Figure 2: Ubiquitous quasi-periodic spatial modulations in d 2 I /d V 2 (r, ω ) signals, after gap referencing.

a, We define the local bosonic energy scale as ω(r) = E - Δ(r). A typical map of d2I/dV2(r,ω) modulations integrated over energy then reveals directly that the quasi-periodic spatial d2I/dV2(r,ω) modulations are parallel to the Cu–O bond directions, have wavelengths of 5a0 and correlation length of 50 Å. These phenomena occur in all gap-referenced Γ(r). b, The characteristic wavevectors of these d2I/dV2(r,ω) modulations, as indicated directly by the arrow in Γ(q), the Fourier transform (FT) of Γ(r), are p1 ≈ 2π/a0[(0.2,0);(0,0.2)] ± 15%. They are dispersionless within our resolution. c, The doping dependence of these p1 are analysed by plotting the magnitude of Γ(q) along the line (0,0) to (0,2π), as shown in b. We find that very similar modulation wavevectors (black arrows) occur at all dopings (FFT, fast Fourier transform; a.u., arbitrary units).

Next we study these d2I/dV2 signatures of EBI at a sequence of different hole densities per CuO2, p: p ≈ 0.12 → p ≈ 0.24. In Fig. 3a–c we show that the average superconducting energy gap decreases from 60 meV to 20 meV with increasing doping, as expected. In strong contrast, Fig. 3d–f shows that, although changes occur in spatial correlations of Ω(r), no change is detectable in the average boson energy . In fact, histograms of Δ and Ω measured on five samples at different dopings (Fig. 4) reveal that, while the distributions of Δ evolve rapidly with doping, those of Ω appear unchanged: for all dopings. We emphasize that the doping independence of is not because the average energy of the d2I/dV2 peak is unchanged with doping; changes from ± 105 meV to over the doping range. It is the difference, , between and which remains constant. Furthermore, we find the d2I/dV2-modulation wavevectors p1 are the same for all gap-referenced Γ(r)at all dopings (see Fig. 2c).

Figure 4: Doping dependence of energy gap histograms and boson energy histograms in Bi2Sr2CaCu2O8+ δ.

a, Histograms of measured energy gaps Δ from a sequence of samples with different dopings, black being strongly overdoped and blue strongly underdoped. We see clearly that falls rapidly with rising doping, and that the distribution of Δ sharpens: there can be little doubt that the doping is indeed changing. b, Histograms of measured boson energies Ω, from d2I/dV2-imaging measurements performed simultaneously with a. Within the uncertainty, neither the distribution nor the mean value of = 52 ± 1 meV are influenced by doping. Furthermore, since the same value of Ω(r) is associated with different absolute values of Δ(r) at different dopings, the most plausible explanation is that the doping-independent distributions of Ω are inherent to the crystal.We note that in our >106 atomically resolved dI/dV and d2I/dV2 spectra in this study, the minimum in dI/dV always occurs near Ωdip = ± 26 meV at all dopings (see Supplementary Fig. 2).

Thus, both d2I/dV2(r,ω) modulations and are independent of doped hole-density. Which boson13,14,15,16,17 could exhibit such doping-independent EBI characteristics? The ‘resonant’ spin-1 magnetic excitation mode15 appears inconsistent with the doping independence of mode energies because its energy is 43 meV in Bi-2212 but, more importantly, is believed to be strongly doping dependent. The incommensurate, dispersive, spin density wave modes16,17 also appear inconsistent because of their characteristic strong energy- or doping-dependences. By contrast, because energies of lattice-vibration modes change little with doping, they are logical candidates for the boson detected by d2I/dV2 imaging.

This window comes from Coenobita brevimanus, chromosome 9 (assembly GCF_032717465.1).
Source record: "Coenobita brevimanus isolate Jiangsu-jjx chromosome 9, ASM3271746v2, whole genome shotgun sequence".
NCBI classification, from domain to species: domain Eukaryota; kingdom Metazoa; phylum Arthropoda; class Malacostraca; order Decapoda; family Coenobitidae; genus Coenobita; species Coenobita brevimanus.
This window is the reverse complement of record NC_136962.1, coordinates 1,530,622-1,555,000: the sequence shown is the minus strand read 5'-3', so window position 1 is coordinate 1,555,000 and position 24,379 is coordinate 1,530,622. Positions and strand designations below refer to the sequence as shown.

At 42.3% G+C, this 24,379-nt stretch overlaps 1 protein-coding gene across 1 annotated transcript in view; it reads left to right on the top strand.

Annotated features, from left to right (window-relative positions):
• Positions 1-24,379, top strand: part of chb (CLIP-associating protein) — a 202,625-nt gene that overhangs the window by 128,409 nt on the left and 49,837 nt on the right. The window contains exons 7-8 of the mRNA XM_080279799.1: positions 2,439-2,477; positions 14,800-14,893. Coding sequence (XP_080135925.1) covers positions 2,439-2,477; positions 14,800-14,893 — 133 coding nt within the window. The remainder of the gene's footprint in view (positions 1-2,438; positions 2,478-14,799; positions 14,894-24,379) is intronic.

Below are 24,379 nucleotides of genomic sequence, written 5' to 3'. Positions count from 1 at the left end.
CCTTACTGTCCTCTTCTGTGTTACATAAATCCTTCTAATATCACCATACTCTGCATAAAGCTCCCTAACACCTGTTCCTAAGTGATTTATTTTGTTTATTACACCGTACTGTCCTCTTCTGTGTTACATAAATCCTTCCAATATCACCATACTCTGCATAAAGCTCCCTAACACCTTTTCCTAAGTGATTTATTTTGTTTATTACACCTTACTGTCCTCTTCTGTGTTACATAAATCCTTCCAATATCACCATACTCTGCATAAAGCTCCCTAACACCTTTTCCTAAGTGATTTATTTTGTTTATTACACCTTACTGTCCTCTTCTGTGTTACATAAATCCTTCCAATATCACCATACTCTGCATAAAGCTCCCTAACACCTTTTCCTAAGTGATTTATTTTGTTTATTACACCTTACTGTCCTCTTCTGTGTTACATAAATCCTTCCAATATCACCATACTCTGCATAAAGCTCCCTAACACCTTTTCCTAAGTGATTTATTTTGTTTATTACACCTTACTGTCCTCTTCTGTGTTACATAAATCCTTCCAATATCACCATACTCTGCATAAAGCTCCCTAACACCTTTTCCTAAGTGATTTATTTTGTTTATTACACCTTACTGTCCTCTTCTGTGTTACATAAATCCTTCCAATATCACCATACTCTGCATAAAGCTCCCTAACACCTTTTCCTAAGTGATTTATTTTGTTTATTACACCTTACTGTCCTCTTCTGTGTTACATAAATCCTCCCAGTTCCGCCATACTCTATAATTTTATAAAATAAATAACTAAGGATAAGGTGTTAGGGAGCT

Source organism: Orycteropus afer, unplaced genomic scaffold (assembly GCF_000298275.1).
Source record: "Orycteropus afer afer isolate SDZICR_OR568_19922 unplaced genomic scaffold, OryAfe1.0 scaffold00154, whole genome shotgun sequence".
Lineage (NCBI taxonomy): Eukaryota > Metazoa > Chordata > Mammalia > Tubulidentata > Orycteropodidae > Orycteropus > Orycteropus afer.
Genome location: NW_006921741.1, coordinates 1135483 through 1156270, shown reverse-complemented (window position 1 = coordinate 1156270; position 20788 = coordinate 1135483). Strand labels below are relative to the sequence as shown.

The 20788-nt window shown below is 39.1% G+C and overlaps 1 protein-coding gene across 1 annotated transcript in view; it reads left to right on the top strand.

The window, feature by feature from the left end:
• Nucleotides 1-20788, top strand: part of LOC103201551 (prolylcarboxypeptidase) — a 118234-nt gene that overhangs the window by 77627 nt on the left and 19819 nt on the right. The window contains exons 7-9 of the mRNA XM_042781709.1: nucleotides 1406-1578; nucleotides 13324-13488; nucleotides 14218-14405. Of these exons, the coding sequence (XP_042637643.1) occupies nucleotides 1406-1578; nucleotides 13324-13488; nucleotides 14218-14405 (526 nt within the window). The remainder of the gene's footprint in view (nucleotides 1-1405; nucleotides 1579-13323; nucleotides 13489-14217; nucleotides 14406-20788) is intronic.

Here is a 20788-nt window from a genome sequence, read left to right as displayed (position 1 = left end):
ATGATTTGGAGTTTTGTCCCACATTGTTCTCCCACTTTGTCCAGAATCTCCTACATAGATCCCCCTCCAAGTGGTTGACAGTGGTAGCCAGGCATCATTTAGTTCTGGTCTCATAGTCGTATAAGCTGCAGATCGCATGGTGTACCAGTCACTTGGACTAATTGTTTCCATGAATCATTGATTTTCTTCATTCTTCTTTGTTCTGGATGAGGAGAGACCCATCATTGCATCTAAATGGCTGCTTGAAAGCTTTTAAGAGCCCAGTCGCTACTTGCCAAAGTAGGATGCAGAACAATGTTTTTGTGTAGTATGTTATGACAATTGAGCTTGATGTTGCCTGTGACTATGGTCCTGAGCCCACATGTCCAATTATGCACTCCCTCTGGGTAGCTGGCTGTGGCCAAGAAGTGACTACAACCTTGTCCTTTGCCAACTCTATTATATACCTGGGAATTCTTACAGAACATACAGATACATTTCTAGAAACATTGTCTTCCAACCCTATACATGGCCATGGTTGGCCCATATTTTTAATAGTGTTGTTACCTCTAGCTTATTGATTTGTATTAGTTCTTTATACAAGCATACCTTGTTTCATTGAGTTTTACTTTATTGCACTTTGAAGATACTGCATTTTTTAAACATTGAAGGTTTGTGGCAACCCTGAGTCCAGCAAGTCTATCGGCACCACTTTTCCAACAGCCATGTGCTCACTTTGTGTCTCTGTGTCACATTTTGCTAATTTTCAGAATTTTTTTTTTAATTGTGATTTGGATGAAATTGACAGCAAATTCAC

Indeed, electron–lattice interactions are well known to influence copper oxide superconductivity. For example, the energy of a phonon mode at momentum transfer Q ≈ 2π/a0[(0.25,0);(0,0.25)] diminishes rapidly towards 50 meV upon cooling into the superconducting state12,13,14, as might be expected for strong phonon interactions with superconducting quasiparticles. Furthermore, studies have revealed an unusual 16O/18O isotope substitution effect26 on the electronic structure; the data point to maximum influence of lattice modes on the high energy (E ≈ - 250 meV) electronic structure near the antinodes, with a much weaker impact above Tc and at low energy. Although these results are not consistent with the simplest Eliashberg picture of electron–phonon interactions26, they do represent evidence for interactions between states near k ≈ (π/a0,0) and lattice vibrational modes. Furthermore, there have been detailed photoemission studies25 of antinodal quasiparticles coupling to a bosonic mode—ascribed to a B1 g Cu–O bond-buckling phonon from theoretical analysis. Taken in combination, these studies point to interactions between antinodal quasiparticles and Cu–O-related lattice vibrations as influencing high temperature superconductivity—although the precise implications for electron pairing mechanism remain uncertain.

To test the hypothesis that bosons detectable by d2I/dV2-imaging techniques in Bi2Sr2CaCu2O8+δ are lattice vibration modes, we prepared crystals in which the normal 16O was completely substituted by 18O (as verified by frequency shifts detected in Raman spectroscopy). Figure 5a provides the comparisons between the distributions of Ω(r) and Δ(r) in different samples containing complete substitutions of the two oxygen isotopes. For each sample, we take Δ(r) and Ω(r) and construct a two-dimensional histogram of the frequency of occurrence of spectra with a given pair of values (Δ,Ω). Each histogram is peaked along the vertical axis at the most common gap energy and along the horizontal axis at the most common boson energy . Comparison between 16O ΔΩ histogram (blue) and the 18O ΔΩ histogram (red) reveals immediately that for 18O shifts downwards by several meV compared to that of 16O. A quantitative analysis in Fig. 5b shows the distribution of boson energies Ω in two different samples containing complete substitutions of the two oxygen isotopes: 16O in blue and 18O in red. We find that the shift of upon substitution of 16O by 18O is -3.7 ± 0.8 meV. These results are found equally true for both filled E = -(Δ + Ω) and empty E = +(Δ + Ω) states, as expected for EBI in strong-coupling superconductivity theory2,3. Consequently, substitution of 18O for 16O reduces the mean boson energy scale of EBI by 6% —as expected for lattice vibrational modes involving the O atom.